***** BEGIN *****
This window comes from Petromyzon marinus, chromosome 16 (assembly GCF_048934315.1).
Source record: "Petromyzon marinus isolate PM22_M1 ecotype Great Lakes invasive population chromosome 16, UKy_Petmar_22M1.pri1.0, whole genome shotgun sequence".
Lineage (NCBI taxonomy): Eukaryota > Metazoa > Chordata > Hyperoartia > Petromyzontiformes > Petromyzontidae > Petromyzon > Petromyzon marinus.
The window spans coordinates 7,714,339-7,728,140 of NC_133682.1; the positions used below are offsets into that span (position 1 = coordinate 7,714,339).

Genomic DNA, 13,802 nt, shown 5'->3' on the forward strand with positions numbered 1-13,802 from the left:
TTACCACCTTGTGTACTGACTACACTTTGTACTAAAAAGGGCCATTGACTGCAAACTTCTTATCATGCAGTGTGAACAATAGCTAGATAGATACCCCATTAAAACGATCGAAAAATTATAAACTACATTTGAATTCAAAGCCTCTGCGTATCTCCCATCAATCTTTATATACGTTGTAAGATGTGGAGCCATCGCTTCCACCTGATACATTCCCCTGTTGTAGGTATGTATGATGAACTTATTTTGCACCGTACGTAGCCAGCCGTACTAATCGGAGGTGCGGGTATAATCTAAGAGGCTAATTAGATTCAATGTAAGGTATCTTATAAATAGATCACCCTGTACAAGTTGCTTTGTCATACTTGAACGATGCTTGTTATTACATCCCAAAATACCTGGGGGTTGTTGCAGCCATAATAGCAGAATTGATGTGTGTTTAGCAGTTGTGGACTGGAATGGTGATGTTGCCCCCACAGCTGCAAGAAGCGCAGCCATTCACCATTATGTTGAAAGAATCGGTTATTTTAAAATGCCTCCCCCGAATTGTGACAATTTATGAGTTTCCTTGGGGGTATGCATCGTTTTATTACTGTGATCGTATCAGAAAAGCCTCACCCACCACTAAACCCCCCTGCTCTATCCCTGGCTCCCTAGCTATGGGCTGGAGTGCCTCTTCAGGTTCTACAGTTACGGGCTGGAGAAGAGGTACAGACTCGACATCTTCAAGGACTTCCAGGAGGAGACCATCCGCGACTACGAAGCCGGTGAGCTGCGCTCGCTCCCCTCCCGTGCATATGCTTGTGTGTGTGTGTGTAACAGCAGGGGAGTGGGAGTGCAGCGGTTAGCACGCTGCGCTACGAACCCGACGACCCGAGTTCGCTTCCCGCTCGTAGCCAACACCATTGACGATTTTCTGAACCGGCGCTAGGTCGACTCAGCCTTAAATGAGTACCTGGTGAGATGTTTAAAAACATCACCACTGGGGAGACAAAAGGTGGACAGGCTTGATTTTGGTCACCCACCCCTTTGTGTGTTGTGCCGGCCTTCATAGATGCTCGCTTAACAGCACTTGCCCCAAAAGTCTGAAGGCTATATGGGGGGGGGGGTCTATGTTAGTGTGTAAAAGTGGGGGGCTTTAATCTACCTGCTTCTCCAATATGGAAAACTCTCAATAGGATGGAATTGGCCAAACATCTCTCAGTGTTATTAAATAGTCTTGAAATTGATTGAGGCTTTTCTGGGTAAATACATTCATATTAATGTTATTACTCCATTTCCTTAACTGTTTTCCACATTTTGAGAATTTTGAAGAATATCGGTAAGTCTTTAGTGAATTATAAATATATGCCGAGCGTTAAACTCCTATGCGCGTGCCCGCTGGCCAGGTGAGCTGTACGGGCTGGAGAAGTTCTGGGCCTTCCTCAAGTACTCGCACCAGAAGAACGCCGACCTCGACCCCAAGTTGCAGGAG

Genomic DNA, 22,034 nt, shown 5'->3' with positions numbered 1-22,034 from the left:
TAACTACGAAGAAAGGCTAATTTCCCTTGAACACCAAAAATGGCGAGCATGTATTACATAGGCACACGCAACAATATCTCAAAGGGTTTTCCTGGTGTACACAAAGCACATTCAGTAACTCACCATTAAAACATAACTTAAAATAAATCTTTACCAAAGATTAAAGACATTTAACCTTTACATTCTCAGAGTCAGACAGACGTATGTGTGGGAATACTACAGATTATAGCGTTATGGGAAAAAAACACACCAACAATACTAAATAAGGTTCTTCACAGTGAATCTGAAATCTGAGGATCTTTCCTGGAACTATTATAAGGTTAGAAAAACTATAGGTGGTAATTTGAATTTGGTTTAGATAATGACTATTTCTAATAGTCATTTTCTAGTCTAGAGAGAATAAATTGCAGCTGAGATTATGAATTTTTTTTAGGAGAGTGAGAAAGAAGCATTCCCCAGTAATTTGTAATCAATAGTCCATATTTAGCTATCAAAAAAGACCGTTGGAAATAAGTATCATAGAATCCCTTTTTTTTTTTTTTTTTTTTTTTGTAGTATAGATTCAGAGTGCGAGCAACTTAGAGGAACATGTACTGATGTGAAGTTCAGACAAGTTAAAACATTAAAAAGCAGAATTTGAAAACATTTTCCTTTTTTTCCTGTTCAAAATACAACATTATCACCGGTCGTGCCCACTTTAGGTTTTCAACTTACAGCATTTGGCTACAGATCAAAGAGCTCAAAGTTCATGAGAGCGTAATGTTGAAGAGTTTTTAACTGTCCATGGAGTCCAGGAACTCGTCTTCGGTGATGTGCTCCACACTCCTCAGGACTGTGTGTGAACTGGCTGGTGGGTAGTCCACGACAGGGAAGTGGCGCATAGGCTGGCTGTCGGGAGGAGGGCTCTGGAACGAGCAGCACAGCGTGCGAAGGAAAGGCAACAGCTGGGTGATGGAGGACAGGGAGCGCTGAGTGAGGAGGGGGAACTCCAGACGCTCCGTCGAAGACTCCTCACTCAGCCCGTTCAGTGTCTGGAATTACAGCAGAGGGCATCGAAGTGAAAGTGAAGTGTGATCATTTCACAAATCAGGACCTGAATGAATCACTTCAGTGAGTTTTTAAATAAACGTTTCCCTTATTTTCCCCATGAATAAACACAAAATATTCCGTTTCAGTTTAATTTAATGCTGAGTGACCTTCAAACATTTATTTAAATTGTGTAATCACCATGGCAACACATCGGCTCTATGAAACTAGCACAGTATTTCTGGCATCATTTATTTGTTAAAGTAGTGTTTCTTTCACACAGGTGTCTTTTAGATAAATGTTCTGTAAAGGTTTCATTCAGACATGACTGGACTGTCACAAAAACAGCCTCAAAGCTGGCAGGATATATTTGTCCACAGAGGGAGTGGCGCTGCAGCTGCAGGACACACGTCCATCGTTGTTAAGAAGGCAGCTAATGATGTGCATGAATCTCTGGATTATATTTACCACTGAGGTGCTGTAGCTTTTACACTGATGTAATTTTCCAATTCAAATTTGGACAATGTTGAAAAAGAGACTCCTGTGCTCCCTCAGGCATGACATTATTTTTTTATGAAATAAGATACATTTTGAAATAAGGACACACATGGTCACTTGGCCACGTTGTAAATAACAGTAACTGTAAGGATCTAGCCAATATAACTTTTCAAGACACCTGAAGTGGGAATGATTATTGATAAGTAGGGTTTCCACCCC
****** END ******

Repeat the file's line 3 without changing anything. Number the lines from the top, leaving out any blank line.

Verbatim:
Lineage (NCBI taxonomy): Eukaryota > Metazoa > Chordata > Hyperoartia > Petromyzontiformes > Petromyzontidae > Petromyzon > Petromyzon marinus.